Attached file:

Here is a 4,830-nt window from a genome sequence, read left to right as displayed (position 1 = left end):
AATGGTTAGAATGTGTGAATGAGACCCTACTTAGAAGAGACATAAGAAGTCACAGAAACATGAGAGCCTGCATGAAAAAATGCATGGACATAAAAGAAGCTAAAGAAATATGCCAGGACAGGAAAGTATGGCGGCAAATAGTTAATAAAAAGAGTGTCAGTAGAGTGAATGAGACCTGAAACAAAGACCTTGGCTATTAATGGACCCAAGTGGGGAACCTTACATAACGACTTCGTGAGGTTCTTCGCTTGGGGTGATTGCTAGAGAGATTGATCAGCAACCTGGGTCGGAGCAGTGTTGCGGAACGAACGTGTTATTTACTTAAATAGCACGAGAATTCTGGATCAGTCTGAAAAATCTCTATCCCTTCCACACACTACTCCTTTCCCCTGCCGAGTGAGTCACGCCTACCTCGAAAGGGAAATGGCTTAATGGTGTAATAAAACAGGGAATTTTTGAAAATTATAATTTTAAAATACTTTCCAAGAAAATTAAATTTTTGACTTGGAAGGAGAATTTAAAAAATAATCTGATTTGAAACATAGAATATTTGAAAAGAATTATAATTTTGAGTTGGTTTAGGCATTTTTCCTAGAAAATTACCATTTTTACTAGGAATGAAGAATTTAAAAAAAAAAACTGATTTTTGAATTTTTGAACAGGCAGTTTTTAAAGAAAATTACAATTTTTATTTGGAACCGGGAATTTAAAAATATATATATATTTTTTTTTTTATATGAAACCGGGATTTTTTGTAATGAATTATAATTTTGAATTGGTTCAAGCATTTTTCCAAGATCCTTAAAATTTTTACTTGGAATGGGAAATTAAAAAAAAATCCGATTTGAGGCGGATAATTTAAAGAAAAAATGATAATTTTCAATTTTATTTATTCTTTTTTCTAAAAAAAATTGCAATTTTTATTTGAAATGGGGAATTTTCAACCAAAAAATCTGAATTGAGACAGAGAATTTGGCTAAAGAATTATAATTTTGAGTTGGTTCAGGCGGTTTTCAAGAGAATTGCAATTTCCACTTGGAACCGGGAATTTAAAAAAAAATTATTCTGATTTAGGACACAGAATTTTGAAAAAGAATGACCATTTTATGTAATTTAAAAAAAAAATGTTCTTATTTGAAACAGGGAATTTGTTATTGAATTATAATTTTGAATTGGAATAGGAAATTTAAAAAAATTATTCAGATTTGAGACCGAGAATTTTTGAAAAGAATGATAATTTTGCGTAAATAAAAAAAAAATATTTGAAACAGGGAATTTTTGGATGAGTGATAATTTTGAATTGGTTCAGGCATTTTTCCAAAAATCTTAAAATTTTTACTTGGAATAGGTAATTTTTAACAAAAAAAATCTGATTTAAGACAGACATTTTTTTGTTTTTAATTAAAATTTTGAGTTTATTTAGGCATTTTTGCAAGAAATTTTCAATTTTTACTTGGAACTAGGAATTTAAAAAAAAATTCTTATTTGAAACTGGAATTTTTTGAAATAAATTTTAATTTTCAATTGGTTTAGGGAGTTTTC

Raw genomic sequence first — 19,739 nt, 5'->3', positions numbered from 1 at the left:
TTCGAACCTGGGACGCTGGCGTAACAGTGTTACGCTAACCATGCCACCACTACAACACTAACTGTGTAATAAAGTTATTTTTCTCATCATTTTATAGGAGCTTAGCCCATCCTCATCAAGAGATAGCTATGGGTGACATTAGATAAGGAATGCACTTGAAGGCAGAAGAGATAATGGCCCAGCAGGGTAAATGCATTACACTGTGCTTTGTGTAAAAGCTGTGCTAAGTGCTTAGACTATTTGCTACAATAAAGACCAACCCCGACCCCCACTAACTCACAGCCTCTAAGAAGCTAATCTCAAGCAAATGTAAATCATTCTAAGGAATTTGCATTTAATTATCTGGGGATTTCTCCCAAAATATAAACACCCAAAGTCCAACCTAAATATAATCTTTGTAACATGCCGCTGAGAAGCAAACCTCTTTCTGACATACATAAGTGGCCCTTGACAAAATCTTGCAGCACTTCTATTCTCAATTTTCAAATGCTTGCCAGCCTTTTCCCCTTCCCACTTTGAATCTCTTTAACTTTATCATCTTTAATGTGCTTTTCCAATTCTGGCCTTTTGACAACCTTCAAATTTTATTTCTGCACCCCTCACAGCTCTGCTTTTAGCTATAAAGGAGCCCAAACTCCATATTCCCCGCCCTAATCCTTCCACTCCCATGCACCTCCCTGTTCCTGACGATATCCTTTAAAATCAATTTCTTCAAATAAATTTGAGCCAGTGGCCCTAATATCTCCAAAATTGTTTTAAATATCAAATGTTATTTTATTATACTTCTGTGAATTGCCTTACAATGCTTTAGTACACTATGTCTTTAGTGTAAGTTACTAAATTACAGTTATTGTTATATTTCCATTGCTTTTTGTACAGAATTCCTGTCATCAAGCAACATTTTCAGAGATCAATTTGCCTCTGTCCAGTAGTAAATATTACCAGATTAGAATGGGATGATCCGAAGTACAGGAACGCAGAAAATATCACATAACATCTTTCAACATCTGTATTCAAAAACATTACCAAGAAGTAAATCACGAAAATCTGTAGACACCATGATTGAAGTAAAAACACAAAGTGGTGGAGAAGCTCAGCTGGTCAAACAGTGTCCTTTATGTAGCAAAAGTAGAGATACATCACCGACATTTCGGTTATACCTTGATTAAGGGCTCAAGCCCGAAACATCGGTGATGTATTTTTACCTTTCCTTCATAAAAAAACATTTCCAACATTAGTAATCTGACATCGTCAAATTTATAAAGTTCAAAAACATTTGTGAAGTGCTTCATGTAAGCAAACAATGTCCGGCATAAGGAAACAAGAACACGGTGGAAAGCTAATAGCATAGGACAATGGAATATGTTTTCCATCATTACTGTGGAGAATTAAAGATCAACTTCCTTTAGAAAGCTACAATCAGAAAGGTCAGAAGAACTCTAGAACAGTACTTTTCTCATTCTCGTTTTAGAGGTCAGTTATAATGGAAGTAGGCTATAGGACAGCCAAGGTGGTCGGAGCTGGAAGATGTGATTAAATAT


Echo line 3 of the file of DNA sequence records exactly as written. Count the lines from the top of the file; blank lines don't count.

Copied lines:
Raw genomic sequence first — 19,739 nt, 5'->3', positions numbered from 1 at the left: